Another example of the non-Orthodox tone of much of the commentary in the Study Bible is the way the Savior and the Saints are referred to. While there are instances in which Orthodox refer to the Lord as simply "Jesus," they are rare. Especially in the early Church (cf. St. Ignatius of Antioch's letters), the Lord is almost always referred to by His name and one or more titles (e.g., "Jesus Christ," "our Lord Jesus Christ," etc.). Even St. Paul usually refers to Him in this way. The Gospels do not, since they are presenting history, rather than reflections drawn from that history. But Orthodox Christians do not speak of the Lord in this unadorned way, so it strikes a false note to find the Study Bible referring to Him as "Jesus" most of the time. Similarly, in English (although less so in Greek or Russian) it sounds very odd to Orthodox ears to refer to the saints without using their title. Thus, Orthodox Christians usually speak of "St. Paul," not of "Paul." The same may be said about the note concerning the Theotokos on page 135. The editors address her as "Mary." Again, this is a small point, but it does offend Orthodox ears and adds to the feeling the authors of the notes in the Study Bible are not writing from within the Orthodox community, but rather are outsiders trying to interpret an Orthodoxy they only understand theoretically, but which they have not yet learned really to live.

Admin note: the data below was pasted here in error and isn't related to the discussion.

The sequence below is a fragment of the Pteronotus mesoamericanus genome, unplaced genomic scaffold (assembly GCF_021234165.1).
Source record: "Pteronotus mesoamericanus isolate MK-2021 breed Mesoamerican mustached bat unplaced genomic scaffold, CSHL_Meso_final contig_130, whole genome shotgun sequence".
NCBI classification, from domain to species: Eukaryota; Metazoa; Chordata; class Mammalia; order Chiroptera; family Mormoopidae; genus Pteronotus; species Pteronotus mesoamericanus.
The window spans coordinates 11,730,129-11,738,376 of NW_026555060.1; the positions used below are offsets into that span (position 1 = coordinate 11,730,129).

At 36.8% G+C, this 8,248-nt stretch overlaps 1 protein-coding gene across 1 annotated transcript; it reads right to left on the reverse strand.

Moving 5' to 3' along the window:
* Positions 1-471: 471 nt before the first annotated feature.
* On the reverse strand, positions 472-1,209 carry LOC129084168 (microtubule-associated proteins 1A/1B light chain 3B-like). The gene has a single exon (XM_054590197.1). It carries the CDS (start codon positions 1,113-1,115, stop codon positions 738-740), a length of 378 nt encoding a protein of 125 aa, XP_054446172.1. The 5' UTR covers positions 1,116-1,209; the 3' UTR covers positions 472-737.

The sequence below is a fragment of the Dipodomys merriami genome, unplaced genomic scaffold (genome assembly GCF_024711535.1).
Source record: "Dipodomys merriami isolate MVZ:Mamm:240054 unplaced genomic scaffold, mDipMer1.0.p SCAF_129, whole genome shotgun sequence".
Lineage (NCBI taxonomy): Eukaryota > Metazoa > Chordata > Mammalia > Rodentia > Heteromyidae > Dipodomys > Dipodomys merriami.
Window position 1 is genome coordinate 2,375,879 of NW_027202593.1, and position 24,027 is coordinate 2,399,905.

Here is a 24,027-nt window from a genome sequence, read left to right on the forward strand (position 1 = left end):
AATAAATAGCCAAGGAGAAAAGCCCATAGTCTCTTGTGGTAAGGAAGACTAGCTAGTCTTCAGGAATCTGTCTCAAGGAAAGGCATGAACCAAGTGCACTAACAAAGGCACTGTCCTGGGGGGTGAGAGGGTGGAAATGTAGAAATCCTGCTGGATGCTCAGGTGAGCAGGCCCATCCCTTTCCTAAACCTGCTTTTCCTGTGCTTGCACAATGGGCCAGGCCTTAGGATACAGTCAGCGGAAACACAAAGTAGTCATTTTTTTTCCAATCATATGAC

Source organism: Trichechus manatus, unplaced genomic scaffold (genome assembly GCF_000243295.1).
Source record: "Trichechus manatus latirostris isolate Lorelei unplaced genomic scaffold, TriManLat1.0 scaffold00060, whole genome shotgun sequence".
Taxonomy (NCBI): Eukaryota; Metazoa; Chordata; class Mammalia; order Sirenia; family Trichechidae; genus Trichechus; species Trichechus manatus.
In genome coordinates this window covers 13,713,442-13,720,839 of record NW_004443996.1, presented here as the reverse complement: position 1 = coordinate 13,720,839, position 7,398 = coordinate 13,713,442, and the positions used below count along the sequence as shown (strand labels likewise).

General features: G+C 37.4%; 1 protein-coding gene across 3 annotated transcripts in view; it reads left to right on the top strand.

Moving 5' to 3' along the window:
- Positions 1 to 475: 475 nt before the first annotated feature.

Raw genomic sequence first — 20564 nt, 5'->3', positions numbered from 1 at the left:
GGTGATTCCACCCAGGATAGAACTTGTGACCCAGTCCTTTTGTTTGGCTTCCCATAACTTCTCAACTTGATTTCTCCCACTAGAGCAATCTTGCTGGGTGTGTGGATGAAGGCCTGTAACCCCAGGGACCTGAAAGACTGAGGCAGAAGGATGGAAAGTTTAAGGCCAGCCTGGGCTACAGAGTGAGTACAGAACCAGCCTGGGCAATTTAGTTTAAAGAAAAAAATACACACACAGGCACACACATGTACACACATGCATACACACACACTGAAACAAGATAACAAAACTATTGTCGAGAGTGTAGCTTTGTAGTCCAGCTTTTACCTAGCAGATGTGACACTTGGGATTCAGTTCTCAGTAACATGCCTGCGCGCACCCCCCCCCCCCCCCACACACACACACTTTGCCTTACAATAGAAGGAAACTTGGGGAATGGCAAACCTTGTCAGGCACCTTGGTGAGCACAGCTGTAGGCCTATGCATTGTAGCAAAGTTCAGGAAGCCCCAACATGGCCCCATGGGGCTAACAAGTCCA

A further example of the editors' viewpoint being from outside the Church is their decision to abbreviate the Morning and Evening Prayers printed in the back of the Study Bible by leaving out any prayers to the Theotokos or the saints. It seems almost inconceivable that Orthodox Christians would not at least include the Prayer "O Theotokos and Virgin, rejoice" and a prayer to their patron saint as part of their daily prayers; but these prayers are missing. While this omission undoubtedly will make the Study Bible more congenial to Protestant readers, it seriously distorts the actual teaching and practice of the Orthodox Church.